If you missed the picture on page 12a of the February 9 edition of El Nuevo Herald, look again.

A bearded fellow sits beside a splintered building. The caption: "A man uses the telephone while seated before the remains of his home in Armenia, [Colombia], which was destroyed by the January 25th earthquake."

A couple of problems here: The man lives in South Florida and it's not his home. He's Herald photographer Al Diaz, who was credited with snapping the picture. No correction ran until Riptide called to ask.

"There are screwups, and that was a screwup," shrugs El Nuevo managing editor Roberto Fabricio.

And in the "What's happening in South Florida's most cash-strapped city?" department, some startling figures:

Miami has about 3500 employees and 2794 open workers compensation cases.
"Abnormally high," says City Manager Donald Warshaw. He adds, reassuringly, that most city employees have not filed such claims. Some date back decades.

The city spends about $9.3 million per year to pay firefighters who have hurt their backs, city drivers injured in accidents, and others, reports Mario Soldevilla, the city's administrator for risk management. One big problem: Miami only employs four adjusters.

Commissioners recently approved a search for a private firm to administer the claims. Results due March 22.

The days of hippies and 50-cent burgers are long gone from Coconut Grove. Now say goodbye to a homegrown rag. The Coconut Grover, a ten-year-old monthly newspaper that called former city manager Cesar Odio a liar before he went to jail, is no more.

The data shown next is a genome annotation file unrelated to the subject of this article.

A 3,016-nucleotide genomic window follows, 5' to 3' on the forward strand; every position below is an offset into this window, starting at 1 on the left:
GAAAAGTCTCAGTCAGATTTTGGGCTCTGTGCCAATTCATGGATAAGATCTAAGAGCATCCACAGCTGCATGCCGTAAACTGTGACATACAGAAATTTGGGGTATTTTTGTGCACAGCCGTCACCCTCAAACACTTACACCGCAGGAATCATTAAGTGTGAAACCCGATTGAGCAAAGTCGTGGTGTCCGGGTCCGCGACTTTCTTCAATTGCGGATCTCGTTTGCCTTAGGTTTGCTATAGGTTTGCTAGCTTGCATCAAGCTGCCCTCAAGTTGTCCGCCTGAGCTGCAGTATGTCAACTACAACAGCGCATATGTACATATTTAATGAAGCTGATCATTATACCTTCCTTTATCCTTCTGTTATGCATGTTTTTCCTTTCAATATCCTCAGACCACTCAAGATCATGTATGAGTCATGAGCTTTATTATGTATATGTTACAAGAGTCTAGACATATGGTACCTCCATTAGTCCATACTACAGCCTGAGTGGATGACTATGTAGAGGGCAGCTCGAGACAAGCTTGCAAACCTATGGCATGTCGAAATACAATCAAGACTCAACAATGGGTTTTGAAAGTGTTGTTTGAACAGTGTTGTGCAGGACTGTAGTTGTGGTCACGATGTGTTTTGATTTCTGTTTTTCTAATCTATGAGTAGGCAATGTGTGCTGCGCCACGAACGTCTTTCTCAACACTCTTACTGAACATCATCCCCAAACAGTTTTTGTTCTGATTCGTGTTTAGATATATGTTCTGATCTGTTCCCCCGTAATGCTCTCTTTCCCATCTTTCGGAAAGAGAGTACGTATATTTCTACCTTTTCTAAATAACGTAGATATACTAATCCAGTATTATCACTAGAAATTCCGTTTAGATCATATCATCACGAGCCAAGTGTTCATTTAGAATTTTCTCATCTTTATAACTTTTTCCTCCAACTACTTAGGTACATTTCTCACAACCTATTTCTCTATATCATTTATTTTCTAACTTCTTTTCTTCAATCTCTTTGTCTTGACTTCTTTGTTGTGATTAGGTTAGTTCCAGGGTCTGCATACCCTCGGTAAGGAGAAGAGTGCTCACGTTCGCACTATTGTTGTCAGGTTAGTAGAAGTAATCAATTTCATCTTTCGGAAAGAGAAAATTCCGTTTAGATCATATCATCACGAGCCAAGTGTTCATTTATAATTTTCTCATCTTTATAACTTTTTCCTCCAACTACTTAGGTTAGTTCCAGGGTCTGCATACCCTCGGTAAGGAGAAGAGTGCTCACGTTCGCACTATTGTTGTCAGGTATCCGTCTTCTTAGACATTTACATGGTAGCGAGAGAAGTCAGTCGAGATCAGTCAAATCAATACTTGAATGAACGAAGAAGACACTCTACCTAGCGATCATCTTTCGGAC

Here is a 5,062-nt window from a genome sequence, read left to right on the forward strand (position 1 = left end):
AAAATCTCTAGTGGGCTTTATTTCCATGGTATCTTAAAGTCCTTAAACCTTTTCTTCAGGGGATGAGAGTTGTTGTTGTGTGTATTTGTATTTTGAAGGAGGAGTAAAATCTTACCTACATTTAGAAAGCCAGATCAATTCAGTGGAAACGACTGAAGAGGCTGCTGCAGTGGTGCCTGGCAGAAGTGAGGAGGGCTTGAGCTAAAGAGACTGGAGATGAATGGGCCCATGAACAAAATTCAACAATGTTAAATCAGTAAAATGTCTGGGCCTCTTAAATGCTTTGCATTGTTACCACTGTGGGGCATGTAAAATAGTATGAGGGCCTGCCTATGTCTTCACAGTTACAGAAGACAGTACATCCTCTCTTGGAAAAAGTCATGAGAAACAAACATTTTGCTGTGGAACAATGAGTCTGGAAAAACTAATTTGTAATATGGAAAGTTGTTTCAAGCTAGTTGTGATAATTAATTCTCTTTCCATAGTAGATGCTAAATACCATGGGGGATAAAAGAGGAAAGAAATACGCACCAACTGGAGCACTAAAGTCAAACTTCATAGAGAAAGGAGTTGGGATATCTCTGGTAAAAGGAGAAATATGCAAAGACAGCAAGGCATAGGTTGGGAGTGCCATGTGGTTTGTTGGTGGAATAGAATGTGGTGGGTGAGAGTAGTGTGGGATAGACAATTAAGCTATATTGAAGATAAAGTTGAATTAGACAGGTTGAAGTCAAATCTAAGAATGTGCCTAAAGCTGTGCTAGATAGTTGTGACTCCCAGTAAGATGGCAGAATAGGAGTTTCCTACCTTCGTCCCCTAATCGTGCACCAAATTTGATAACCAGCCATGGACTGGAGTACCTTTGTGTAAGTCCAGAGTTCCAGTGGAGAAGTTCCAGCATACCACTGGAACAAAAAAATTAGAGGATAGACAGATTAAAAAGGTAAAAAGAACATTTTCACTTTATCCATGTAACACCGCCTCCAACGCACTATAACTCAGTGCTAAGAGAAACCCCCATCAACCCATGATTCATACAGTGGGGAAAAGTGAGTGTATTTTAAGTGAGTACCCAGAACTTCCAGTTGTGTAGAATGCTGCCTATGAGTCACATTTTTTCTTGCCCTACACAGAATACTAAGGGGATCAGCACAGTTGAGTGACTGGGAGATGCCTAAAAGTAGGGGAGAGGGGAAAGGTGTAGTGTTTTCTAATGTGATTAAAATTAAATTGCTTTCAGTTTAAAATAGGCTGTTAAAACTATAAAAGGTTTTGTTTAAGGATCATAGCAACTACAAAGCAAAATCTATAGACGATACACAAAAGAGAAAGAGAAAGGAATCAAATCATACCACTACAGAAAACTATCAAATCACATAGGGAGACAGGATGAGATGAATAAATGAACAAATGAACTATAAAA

Editor/publisher Jack King, who halted publication at the end of 1998, says he had a difficult time attracting advertisers. The market in the city's wackiest hood is left to the Coconut Grove Times and publisher Elena Carpenter, a former Grover general manager and co-owner.

At age 53, King plans to spend his time setting up sailing races and managing other events.

The unfortunates peddling StreetSmarts, a magazine about the homeless, say police have been giving them a hard time lately. Not just in Miami, where the cops once torched the belongings of dozens of people living in a city park, but in suburbs such as Pembroke Pines, North Miami, and Davie.

StreetSmarts publisher Carolyn Blair cites numerous examples of cops demanding licenses and the like. Andrew Kayton, Florida ACLU legal director, is concerned, but hasn't confirmed the incidents.

After hearing about the complaints, Miami Police Chief Bill O'Brien instructed officers to be kind. Cops have even advised the homeless on better sales techniques, he contends. "We are far from giving 'em a hard time," O'Brien says.

This stinks.
Just weeks after New Times chronicled the travails of the hapless University of Miami police force ("Keystone Cops at College," December 31, 1998), two whistle blowers, Ofcr. Andrew Allocco and Sgt. Abraham Fernandez, have been canned.

The pair call their firings "retaliatory" for exposing malfeasance and inefficiency within the tiny department. Their boss, UM Public Safety Director Henry Christensen, declined to discuss labor matters.

as told to Chuck Strouse

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